With just seconds to go and a tied score of 48, the San Francisco Bay Bombers had one shot to keep their championship title.
But for the first time since Jim Fitzpatrick headed the Bombers, the team lost the Professional Banked Track Championship to their rivals, the Brooklyn Red Devils, whose men’s squad scored four points in the final jam of the game.
“I’m proud of what they did,” Fitzpatrick said after the game. “We were so short of people and some players were really banged up this season.”
With skaters coming in from all over the U.S., transportation issues left the Bombers and the Red Devils short of players, particularly on the women’s squads. Up-and-coming competitor Megan Martinez and league all-star Lali Outhoummountry were among the Bombers missing last night.
“It might not be the game you want, but you just deal with it,” Fitzpatrick said. “If you’re professional enough, you do the best you can.”
While the Bombers played without alternates, the Red Devils’ women’s squad had to play with four players instead of the usual five.
“I think they did fantastic, especially the girls, with only four on the team,” said general manager Georgia Hase.
It was a big night for Hase. In her last game before handing over the reigns to a new manager, she not only walked away with the championship title, but the Manager of the Year award as well.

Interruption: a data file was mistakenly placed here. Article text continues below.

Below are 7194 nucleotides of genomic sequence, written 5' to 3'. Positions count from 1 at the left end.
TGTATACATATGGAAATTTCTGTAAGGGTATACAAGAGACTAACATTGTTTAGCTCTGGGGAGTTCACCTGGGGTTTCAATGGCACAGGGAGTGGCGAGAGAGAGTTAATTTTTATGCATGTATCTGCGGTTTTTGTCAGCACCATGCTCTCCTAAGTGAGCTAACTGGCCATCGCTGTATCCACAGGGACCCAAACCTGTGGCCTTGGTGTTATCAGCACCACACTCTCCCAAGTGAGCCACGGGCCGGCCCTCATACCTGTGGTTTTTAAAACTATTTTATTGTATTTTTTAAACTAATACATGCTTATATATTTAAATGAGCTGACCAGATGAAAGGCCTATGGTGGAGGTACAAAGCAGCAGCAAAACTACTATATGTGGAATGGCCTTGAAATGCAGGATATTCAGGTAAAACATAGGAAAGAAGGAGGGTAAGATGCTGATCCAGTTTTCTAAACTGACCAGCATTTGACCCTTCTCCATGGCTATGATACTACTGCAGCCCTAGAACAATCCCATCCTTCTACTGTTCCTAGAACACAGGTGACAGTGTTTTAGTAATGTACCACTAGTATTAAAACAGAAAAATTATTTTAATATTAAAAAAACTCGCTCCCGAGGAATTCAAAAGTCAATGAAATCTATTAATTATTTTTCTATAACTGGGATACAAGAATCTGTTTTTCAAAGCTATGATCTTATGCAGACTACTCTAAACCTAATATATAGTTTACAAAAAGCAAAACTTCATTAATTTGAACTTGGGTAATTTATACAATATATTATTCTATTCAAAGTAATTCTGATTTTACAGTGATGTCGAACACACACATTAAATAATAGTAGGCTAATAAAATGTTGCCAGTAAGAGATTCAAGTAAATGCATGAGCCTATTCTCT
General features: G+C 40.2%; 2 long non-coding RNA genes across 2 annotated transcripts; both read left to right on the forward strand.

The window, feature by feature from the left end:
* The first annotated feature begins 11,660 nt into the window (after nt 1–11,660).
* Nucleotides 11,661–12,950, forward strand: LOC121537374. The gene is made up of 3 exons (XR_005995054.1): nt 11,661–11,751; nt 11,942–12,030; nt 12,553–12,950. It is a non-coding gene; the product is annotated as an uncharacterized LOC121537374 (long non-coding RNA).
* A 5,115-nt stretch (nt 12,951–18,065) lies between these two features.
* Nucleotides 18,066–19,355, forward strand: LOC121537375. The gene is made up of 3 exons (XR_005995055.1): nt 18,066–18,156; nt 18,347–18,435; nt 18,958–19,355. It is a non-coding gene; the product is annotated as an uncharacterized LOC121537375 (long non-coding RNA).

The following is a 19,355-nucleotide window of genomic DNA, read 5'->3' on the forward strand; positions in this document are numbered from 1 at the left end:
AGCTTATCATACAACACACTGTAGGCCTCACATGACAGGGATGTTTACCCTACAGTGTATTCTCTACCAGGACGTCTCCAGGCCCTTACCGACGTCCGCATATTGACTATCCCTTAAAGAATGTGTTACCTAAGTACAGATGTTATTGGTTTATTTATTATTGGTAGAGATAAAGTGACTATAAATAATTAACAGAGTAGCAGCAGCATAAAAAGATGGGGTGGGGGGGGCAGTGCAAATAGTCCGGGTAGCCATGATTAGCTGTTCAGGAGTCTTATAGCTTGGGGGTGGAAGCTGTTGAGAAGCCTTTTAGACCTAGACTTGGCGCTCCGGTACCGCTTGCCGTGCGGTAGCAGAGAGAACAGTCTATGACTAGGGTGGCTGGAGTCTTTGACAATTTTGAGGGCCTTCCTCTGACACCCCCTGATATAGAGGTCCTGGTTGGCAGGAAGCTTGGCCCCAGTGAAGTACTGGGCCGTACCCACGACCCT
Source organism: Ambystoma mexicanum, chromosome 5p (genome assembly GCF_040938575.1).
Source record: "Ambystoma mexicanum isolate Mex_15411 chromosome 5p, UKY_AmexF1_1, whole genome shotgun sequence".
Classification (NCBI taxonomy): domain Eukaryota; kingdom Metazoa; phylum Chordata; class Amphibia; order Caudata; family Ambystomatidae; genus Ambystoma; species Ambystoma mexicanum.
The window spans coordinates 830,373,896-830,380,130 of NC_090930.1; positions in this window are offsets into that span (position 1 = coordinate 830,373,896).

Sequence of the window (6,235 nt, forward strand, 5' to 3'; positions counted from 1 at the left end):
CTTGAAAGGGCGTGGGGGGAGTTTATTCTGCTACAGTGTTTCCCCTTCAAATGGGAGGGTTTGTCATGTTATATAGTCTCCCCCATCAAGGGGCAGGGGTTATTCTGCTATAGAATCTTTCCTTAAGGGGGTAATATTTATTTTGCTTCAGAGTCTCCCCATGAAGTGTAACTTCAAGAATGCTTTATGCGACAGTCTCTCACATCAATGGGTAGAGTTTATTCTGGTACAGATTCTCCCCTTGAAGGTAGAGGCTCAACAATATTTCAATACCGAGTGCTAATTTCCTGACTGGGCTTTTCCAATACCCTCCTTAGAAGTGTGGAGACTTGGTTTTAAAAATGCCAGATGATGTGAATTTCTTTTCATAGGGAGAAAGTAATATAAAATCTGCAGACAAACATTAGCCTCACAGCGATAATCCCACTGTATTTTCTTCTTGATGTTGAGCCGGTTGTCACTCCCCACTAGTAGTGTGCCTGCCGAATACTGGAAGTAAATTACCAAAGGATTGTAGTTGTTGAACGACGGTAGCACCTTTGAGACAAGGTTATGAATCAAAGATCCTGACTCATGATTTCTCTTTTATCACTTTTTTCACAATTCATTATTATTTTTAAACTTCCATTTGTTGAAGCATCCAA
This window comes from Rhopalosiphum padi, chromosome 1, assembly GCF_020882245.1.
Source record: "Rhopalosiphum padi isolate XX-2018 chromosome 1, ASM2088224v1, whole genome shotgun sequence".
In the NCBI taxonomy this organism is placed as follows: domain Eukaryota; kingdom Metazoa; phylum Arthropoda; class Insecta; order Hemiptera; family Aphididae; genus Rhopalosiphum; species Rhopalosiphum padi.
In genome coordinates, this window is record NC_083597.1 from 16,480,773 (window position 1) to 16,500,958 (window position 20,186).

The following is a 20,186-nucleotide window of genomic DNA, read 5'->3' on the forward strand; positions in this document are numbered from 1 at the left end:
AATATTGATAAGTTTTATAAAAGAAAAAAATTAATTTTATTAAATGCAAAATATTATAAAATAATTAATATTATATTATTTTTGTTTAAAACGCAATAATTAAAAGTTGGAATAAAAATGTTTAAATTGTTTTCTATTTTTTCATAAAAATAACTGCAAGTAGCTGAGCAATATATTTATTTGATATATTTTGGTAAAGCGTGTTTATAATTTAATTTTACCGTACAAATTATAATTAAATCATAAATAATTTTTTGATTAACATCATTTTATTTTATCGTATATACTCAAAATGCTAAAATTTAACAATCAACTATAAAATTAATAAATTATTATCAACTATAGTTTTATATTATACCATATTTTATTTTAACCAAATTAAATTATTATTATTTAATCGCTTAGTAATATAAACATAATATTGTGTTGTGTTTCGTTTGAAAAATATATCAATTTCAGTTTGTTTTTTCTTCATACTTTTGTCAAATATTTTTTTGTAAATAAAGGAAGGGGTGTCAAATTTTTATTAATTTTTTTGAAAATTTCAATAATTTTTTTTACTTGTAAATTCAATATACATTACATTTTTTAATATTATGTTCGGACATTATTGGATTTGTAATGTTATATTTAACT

“Actually, I’m sad,” Hase said, who has been involved with roller derby for 40 years. “But on the other hand, it’s time to move on.”
Players who are planning to return are already enthusiastic for the next season. Red Devils’ women’s captain and 2012 female MVP Marnie Smith felt she could have skated another whole game after their victory.
“We came to win, and we did what we came to do,” she said. “(I hope) to do it again and be back to back champions.”
Despite their loss, the Bombers know they played a good game, and many feel there was no better venue than Kezar Pavilion for this championship.
“We were hoping to retain the championship, but unfortunately, we couldn’t get the job done,” said Bomber Pappy Stern. “But I loved (skating here). It was my first time skating at Kezar, and it was an honor and a pleasure.”
Though the crowd was thinner than it has been for past games at Kezar, the passion for roller derby was alive and well. Some of the skaters and fans grew up going to Kezar to watch roller derby.
“It was a second home growing up,” said Gary Carrasco, who came to cheer the Bombers on. “My brother used to play for the Bombers. I’ve always loved the game.”
“I used to watch it every Saturday night, family night,” added Richard Monteleone.
Though roller derby is no longer widely televised like it was in the ‘50s and ‘60s, and the economy has made it harder for players now to dedicate all of their time to the sport, the most devoted fans and players usually find their way back to the game.
“(Kezar Pavilion) has a lot of sentimental value to me, because this is where I grew up watching (roller derby),” said Fitzpatrick. “And it died out, but what sport has ever died out and now has a chance to bring it back?”